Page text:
Lisa Byrne - reading is one of life’s biggest joys

Lisa Byrne

Lisa Byrne - Credit: Archant

Which writer is right when it comes to putting pen to paper?

Literary genius Christopher Hitchens said that everyone has a book in them, but in most cases that’s where it should stay. Judging from the growing army of successful new and established authors, however, he doesn’t seem to have put anyone off.

Despite the onslaught of modern technology with games, addictive TV shows and the joy (or curse) of the internet, we can’t get enough of good old fashioned story-telling. Like vinyl records, books and literary festivals have enjoyed a huge resurgence in recent years.

I’m sad for people who don’t read as I feel they’re missing out on one of life’s biggest joys. Every night before sleep, I escape from reality into the wild moors of West Yorkshire to witness the destructive behaviour of Heathcliff and Cathy or, if I’m feeling mischievous, grab Jilly Cooper’s latest novel Mount! and head to Rutminster for a naughty half hour with Rupert Campbell-Black.

Regular readers will be aware that I’m in the midst of researching and writing my first novel, which has meant many meetings with inspiring Yorkshire historians. Unfortunately, I can’t say much more as a literary agent (fingers crossed) is interested in my rather bonkers idea. Let me tell you, however, that, for me, the research is the best part. I relish listening to dedicated archaeologists talk fervently about historic events and mysteries, while I often loathe shutting myself off from the world to write. Many of my journalist friends who have written books advise writing for at least two hours every day. If only it were that simple.

I have a ritual that involves sitting at my antique Georgian desk surrounded by candles waiting for inspiration from writers of a bygone era who dedicatedly toiled without the help of a keyboard. Unfortunately, I usually find a million and one things to do apart from write; a dog walk maybe or browsing the sidebar of shame on a gossipy website.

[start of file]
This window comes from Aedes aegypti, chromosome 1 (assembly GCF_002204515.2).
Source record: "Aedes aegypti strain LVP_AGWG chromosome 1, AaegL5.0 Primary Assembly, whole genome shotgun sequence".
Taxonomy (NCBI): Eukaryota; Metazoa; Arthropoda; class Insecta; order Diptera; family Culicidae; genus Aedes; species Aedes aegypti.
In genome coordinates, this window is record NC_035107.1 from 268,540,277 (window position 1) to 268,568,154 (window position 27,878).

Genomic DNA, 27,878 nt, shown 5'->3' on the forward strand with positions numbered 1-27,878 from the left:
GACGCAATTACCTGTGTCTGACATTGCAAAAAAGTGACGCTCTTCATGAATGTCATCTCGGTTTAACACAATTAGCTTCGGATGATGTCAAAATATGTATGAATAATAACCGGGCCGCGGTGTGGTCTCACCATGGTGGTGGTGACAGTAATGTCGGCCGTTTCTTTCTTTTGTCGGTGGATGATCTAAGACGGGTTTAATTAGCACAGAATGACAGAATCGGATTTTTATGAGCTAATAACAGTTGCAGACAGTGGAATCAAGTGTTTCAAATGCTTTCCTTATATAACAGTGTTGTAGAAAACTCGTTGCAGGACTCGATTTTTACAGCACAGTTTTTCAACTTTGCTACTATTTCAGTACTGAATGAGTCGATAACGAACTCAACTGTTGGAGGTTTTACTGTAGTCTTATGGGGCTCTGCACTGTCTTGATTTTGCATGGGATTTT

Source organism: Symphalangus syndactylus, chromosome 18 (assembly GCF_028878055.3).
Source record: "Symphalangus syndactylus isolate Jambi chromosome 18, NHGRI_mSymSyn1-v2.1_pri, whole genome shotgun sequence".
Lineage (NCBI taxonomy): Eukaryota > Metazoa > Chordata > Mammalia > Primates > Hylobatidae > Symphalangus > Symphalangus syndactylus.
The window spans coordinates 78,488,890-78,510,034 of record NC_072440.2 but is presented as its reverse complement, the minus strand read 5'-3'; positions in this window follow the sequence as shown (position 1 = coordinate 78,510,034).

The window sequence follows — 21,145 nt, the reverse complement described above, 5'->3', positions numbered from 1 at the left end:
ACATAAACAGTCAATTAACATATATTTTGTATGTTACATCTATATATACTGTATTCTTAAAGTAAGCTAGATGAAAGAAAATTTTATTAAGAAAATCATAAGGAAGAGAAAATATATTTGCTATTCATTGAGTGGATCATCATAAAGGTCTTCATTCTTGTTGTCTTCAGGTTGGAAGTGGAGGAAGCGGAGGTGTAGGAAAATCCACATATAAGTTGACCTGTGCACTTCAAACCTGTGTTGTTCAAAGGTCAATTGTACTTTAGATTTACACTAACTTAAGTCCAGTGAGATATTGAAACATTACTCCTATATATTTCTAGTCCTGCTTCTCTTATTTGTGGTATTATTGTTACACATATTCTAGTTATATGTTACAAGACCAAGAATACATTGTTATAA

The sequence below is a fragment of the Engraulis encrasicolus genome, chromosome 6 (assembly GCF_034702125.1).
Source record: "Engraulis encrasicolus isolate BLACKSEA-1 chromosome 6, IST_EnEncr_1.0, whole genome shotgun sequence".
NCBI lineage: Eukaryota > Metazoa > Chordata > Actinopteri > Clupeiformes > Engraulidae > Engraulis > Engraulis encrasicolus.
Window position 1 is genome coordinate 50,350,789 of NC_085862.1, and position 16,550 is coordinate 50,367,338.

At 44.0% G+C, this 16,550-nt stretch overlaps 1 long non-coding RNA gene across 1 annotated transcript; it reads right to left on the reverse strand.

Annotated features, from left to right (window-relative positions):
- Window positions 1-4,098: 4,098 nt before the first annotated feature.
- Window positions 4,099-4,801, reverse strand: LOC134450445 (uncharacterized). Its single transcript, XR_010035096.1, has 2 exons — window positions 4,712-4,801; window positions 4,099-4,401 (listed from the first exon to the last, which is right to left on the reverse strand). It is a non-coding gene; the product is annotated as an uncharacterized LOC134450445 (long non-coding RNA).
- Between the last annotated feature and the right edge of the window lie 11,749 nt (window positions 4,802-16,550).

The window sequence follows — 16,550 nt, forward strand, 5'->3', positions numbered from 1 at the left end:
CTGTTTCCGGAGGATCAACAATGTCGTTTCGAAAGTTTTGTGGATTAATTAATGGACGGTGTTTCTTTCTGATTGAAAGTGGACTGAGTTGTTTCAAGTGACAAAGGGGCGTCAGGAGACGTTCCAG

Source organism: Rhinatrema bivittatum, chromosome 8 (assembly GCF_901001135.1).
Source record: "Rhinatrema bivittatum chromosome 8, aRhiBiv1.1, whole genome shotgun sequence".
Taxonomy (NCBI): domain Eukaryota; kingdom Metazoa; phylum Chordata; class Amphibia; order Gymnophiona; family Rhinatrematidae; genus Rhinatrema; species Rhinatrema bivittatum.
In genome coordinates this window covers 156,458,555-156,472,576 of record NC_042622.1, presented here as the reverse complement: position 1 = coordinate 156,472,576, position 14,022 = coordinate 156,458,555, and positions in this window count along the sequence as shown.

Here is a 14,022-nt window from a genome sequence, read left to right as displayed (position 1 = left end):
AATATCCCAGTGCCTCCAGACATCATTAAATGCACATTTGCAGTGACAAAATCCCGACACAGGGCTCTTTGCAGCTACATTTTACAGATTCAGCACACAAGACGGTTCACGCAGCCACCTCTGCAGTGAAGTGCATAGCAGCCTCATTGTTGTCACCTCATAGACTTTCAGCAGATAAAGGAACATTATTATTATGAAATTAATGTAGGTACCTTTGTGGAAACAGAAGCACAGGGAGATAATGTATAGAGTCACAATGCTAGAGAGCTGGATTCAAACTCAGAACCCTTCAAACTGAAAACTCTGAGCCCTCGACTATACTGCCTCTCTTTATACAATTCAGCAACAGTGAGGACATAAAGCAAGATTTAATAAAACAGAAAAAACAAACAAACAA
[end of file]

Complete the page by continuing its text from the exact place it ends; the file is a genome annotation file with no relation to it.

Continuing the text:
Do I turn to Oscar Wilde, who said drink was the curse of the writing classes as he knocked back absinthe and champagne, or William Faulkner, who wrote at night with a bottle of whiskey at his side? Probably not. I have a hatred of hangovers so will stick to Earl Grey and a shortbread biscuit.

George Orwell said: ‘Writing a book is like a horrible, exhausting struggle, like a long bout with a painful illness. One would never undertake such a thing if one were not driven by some demon whom one cannot resist nor understand.’ I totally get what he means. I know that, despite the hard slog, I will write this book because it’s a novel I would kill to read.

We’re very lucky that our county boasts numerous literary festivals, two of which kick off this month. Jenni Murray, Ian Rankin and Alan Johnson are taking part in Huddersfield Literary Festival (4th-19th) while, over in York, the city hosts its biggest literary festival (16th-30th) with star guests like Mark Gatiss, Michael Palin, Sue Perkins and Jonathan Dimbleby.

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How I envy these writers who can consistently produce works of genius. As I sit here editing a few chapters of my first-born novel, I dream that maybe sometime soon I will be appearing at a literary festival near you.

For now, however, I’ll just put the kettle on and have a quick peek at the sidebar of shame.

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